E-Agriculture

Josh Woodard

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Josh Woodard
Josh WoodardFHI 360Thailand

Thanks for sharing, Eliz-de. You mention in your post

We can consider it as an example of the will from public and private sector to encourage a national strategy and it had as a result the creation of the first ICT4Ag case studies in the country.

I'm curious if this initial will from the public and private sectors to encourage a national strategy resulted in the formalization of a strategy. If so, can you share more about that experience? If it did not, what happened to derail it?

Josh Woodard
Josh WoodardFHI 360Thailand

I agree with you, Ajit, that any e-Agriculture strategy has to cover much more than just how farmers will use ICT. You've touched on many of the other factors that are important to be considered, all of which I think highlight the importance of having broad stakeholder engagement as part of the strategy development. That means relevant ministries and regulators, agribusinesses, farmer associations, financial institutions, telecom operators, technology service providers, content providers, researchers, NGOs, and so on. A more narrow process risks a resulting strategy that is completely divorced from reality, and will provide limited value to the progress of e-Ag in the country.

Josh Woodard
Josh WoodardFHI 360Thailand

I'm a bit biased here since I helped to work on the guide. Rather than spoil the thread by sharing what we thought first, I'm quite curious to see what others think the guide should include.

Josh Woodard
Josh WoodardFHI 360Thailand

As with any application of technology, in their early days there is likely to be lots of experimentation and lots of failures. This is all part of the process towards mainstreaming the technology into society. The same is the case for e-Agriculture, although in this case we are actually talking about many different types of technologies (mobile services, remote sensing, radio, video, etc.).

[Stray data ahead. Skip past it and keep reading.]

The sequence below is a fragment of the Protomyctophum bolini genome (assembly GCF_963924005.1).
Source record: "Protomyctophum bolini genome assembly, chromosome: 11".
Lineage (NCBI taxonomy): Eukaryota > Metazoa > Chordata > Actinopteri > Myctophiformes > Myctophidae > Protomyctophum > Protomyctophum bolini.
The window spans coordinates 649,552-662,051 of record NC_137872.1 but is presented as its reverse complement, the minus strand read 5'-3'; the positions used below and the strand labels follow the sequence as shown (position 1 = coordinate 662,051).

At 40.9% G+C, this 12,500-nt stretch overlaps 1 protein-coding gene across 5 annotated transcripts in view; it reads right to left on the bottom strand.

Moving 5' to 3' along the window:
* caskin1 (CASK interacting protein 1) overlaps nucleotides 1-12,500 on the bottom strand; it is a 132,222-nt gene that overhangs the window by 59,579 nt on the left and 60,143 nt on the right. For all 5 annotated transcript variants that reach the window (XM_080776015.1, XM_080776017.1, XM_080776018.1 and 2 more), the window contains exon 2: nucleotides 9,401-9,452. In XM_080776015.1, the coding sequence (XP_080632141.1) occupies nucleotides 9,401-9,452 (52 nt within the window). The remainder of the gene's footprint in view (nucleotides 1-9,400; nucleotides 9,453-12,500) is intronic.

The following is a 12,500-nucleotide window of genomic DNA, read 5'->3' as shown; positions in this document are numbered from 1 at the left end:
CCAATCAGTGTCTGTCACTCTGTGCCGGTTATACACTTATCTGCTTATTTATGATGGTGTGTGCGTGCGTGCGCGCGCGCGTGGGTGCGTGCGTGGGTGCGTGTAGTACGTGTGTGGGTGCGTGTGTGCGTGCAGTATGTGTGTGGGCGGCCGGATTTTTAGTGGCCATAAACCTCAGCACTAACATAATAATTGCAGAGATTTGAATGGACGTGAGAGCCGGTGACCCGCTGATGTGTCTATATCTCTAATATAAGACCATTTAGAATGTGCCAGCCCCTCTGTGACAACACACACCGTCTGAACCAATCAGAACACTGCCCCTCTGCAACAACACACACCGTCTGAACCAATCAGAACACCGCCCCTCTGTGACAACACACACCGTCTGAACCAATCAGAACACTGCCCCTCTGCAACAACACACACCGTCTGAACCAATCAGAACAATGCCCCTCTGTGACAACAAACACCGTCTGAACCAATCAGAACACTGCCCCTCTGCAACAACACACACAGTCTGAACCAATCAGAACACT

The downside of all of the experimentation, is that it is often done in a way that is uncoordinated and inefficient, this is where a national strategy can help. It is important to note that such a strategy cannot be top down and driven by only one party. Doing so will not only make its adoption unlikley to yield benefits, but can also have negative effects by constraining innovation and experimentation. It needs to be developed using a collaboration process, that engages all stakeholders (from farmers to government agencies to the private sector). The output then becomes not a fiat as to how e-agriculture should be implemented in the country, but rather a shared vision from all stakeholders that can help them to reduce inefficiencies and maximize coordination.

The case for its development is all around. Just look at the uncoordinated efforts in e-agriculture in most countries, often resulting in a failure for e-ag to live up to its expectations in bringing wide benefits to farmers and throughout ag value chains. Now in fairness, even with a national e-ag strategy there will always be some shortfalls in terms of what is delivered and what is expected. Again though, if well done, a strategy is likely to yield greater returns on investments in e-ag in a country than uncoordinated efforts.

Josh Woodard
Josh WoodardFHI 360Thailand

Following up on Andrea's post, I was actually just out in Zambia a few weeks ago conducting a workshop for 12 different local agribusinesses on how to use low-cost video to create their own extension videos. One of those businesses was a honey producer. Through a partnership with Cisco, we were able to pass along free Flip cameras to each company to get them started--although some many end up investing in slightly more robust equipment as well.

We should know within the next six months how many of these agribusinesses have been able to develop their own videos and to what extent they are achieving their objectives of improving the sharing of best practices with farmers.

This workshop--and others like it that I have facilitated in Kenya, Mozambique, Ghana, and Senegal--are funded by a USAID project (FACET) and structured around a toolkit I wrote on the subject entitled Integrating Low-Cost Video into Agricultural Development Projects: A Toolkit for Practitioners, which can be found online at http://www.ictforag.org/video.

Unrelated to this response, but also potentially of interest, we also just released a second toolkit focused on radio entitled Interactive Radio for Agricultural Development Projects: A Toolkit for Practitioners, which is online at http://www.ictforag.org/radio.

 

Josh Woodard
Josh WoodardFHI 360Thailand

A couple of others have already mentioned the potential impact of using low-cost video technology to create and disseminate information with farmers. The USAID FACET project has developed Integrating Low-Cost Video into Agricultural Development Projects: A Toolkit for Practitioners to help organizations interested in using video to do so in a more deliberate way. The toolkit is available online at http://ictforag.org/video/.